The obviousness of all of this is what makes Dawkins' tweet so stupid. Dawkins defended it by pointing out that the part about the numbers of Nobels won by Muslims and by Trinity college was factually accurate. But you can be factually accurate and stupid at the same time, by assigning an inaccurate significance to facts. I'll give you an example: "Year in and year out, a team from the United States of America wins the World Series."

One other thing which urgently needs to be pointed out is the hypocrisy of Westerners who, quite rightly, criticize human rights abuses and backwardness of education in other countries, some of which happen to be majority Muslim and whose rulers are Muslim, without criticizing at the same time, in the same breath, the governments of their own countries who maintain friendly relations with those other countries for the benefit of multinational corporations, whether we're talking about oil, or sweatshops, or clear-cutting old forests.

Friday, August 9, 2013

What Happened And What Didn't Is Important. It's Astonishing That Such A Thing Even Needs To Be Said.

Frank Schaeffer writes, The result of the gospel is the point, not what happened or didn't. The scientific spirit, like the spirit of enterprise is a byproduct of the profound action of the gospel. The modern Western world has forgotten the revelation of the gospel in favor of its mere byproducts, reason and science..

Not everyone agrees about what the result of the triumph of Christianity was. Results I see are 1) Intolerance: every other religion was wiped out except Judaism. The Jews were allowed to continue to exist as second-class citizens, subjected to occasional massacres. But sometime they too were given the choice between conversion or exile or death. 2) Intellectual rigidity: all through the Middle Ages, Christian authorities maintained a monopoly on educational institutions. All scientific and philosophical writings had to conform with theological authority. Not only is it obvious to me that this wasn't good for science, and that science was more advanced not only after but also before the Medieval period of incredibly stifling conformity (Read some Medieval texts sometime), it's amazing to me that there are people to whom such things are not obvious. They're known as Christian apologists, and they're forever trying to tell you how great the Middle Ages were. They're wrong that science was invented by Christians during the Middle Ages, so spectacularly wrong that there's no point debating it with them. The best you can do is to warn others to have their brains engaged when they encounter apologists saying such absurd things. Make no mistake, Christian apologists are the Middle Ages still surviving among us. (More than a few of them would take that as a compliment.)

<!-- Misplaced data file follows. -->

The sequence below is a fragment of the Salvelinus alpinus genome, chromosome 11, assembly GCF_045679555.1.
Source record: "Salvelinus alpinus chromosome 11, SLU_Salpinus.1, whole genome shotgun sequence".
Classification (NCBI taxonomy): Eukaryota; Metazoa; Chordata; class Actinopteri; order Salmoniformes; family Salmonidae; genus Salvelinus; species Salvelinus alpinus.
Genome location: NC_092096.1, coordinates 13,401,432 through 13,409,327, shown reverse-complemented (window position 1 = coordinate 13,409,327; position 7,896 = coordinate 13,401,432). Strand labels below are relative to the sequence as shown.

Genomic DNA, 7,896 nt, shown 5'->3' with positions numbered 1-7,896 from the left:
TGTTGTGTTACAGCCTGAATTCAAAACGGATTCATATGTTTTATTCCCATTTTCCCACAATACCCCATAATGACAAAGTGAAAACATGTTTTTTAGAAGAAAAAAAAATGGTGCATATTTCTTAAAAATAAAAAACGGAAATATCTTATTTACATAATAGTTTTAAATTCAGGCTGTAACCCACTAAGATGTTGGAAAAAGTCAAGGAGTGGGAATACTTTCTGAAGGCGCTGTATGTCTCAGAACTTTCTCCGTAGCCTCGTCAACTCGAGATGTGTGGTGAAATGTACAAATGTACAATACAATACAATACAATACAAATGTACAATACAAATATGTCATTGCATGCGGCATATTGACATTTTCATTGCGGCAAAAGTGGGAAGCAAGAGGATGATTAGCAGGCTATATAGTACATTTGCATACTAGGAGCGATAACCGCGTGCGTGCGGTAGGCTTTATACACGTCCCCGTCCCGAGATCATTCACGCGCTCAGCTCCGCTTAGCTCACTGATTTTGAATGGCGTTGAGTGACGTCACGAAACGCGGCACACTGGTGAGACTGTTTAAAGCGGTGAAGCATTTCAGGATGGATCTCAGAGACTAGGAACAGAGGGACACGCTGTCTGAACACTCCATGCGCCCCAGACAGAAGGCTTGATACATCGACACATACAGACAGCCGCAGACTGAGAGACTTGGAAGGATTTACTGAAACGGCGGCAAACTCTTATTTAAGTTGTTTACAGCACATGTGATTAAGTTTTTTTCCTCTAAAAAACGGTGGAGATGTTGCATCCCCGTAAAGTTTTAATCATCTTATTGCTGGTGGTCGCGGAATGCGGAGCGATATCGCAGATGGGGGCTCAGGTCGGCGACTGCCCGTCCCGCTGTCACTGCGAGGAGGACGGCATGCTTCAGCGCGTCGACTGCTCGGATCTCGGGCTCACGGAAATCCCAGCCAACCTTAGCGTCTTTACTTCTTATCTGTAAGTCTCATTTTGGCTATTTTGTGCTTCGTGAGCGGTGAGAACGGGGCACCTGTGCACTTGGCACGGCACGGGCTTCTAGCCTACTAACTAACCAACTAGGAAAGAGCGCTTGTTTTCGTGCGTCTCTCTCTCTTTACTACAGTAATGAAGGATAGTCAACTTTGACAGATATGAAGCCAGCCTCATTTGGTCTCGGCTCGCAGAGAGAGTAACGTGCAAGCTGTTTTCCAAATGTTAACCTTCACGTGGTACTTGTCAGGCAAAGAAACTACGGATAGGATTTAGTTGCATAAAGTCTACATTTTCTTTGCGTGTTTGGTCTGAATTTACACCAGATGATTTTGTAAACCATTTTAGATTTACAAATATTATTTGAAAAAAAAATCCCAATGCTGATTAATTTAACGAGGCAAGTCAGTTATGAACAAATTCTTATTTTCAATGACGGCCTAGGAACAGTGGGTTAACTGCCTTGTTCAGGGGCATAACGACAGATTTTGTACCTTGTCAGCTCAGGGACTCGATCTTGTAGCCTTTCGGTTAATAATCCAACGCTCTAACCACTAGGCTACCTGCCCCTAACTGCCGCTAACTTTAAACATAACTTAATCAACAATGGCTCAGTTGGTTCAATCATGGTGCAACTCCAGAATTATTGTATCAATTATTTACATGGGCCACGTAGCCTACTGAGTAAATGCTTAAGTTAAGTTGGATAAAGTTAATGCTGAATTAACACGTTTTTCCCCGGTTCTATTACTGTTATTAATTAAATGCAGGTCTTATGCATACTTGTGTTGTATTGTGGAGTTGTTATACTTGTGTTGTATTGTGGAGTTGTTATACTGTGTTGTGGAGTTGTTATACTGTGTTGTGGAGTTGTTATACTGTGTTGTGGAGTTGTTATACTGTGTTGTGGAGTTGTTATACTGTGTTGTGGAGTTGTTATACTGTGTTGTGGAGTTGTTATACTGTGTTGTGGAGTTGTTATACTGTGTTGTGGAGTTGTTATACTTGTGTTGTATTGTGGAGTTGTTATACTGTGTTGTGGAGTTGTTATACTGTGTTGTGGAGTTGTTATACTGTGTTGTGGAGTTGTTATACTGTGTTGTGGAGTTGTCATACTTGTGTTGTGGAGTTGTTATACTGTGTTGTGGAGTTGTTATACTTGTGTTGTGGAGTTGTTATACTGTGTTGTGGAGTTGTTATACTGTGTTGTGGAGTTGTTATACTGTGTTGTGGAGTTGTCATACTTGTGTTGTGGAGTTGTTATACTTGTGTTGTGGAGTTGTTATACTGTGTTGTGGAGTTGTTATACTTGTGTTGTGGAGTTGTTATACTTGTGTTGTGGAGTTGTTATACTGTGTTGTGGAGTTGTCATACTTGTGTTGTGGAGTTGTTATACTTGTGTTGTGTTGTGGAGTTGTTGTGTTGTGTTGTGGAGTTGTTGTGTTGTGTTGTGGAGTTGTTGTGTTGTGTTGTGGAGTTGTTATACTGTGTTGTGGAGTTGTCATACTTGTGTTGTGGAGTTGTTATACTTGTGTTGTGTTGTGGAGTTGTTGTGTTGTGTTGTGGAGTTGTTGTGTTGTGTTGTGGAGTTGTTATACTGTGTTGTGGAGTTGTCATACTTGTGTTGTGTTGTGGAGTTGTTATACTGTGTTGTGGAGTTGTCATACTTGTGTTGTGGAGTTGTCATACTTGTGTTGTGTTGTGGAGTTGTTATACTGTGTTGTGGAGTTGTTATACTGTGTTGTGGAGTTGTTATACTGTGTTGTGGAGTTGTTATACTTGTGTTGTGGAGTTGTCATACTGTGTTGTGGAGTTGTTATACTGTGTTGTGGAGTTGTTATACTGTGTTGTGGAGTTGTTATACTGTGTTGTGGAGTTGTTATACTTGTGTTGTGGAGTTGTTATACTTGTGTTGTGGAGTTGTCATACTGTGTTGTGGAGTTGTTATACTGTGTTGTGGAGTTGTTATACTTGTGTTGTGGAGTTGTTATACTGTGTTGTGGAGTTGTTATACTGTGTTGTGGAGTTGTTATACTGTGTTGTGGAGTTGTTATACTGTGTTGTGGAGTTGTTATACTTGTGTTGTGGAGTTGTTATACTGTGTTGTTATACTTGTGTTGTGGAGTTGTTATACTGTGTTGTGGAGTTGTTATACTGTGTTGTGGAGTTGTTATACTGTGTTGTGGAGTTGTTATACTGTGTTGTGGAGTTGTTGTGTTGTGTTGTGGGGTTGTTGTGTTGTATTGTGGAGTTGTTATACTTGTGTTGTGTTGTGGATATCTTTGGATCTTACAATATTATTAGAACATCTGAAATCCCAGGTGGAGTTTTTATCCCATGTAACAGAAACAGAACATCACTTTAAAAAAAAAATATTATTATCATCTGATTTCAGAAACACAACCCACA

The scientific spirit wasn't created by Christianity, it survived Christianity. In the Vorrede, the preface, to Jenseits Von Gut Und Boese,along with some very stupid things -- the Vorrede begins by comparing truth to a woman, and Nietzsche couldn't mention women in his philosophical works in any but a very stupid way. Ah, if only he'd lived a little longer, and had Freud help him with that issue! Nietzsche, and the entire world, might've been much better off. And he also mistakenly credits the Germans with the invention of gunpowder, as he enthuses for war as only someone who's never been in a war can do, and makes a couple of offhand stupid anti-democratic remarks; in short, he manages to display almost all of his intellectual weak spots within the few pages of this Vorrede -- he also says something very interesting, which might just also be true: that in the Western world, in order to survive Christianity, an especially sharp and powerful spirit was formed. A couple of years later Nietzsche wrote his very famous "What doesn't kill me makes me stronger" ("Was mich nicht umbringt, macht mich staerker"), to which I have always replied, "What doesn't kill me can still maim me for life, and in Nietzsche's case it did, just a few months after he wrote that."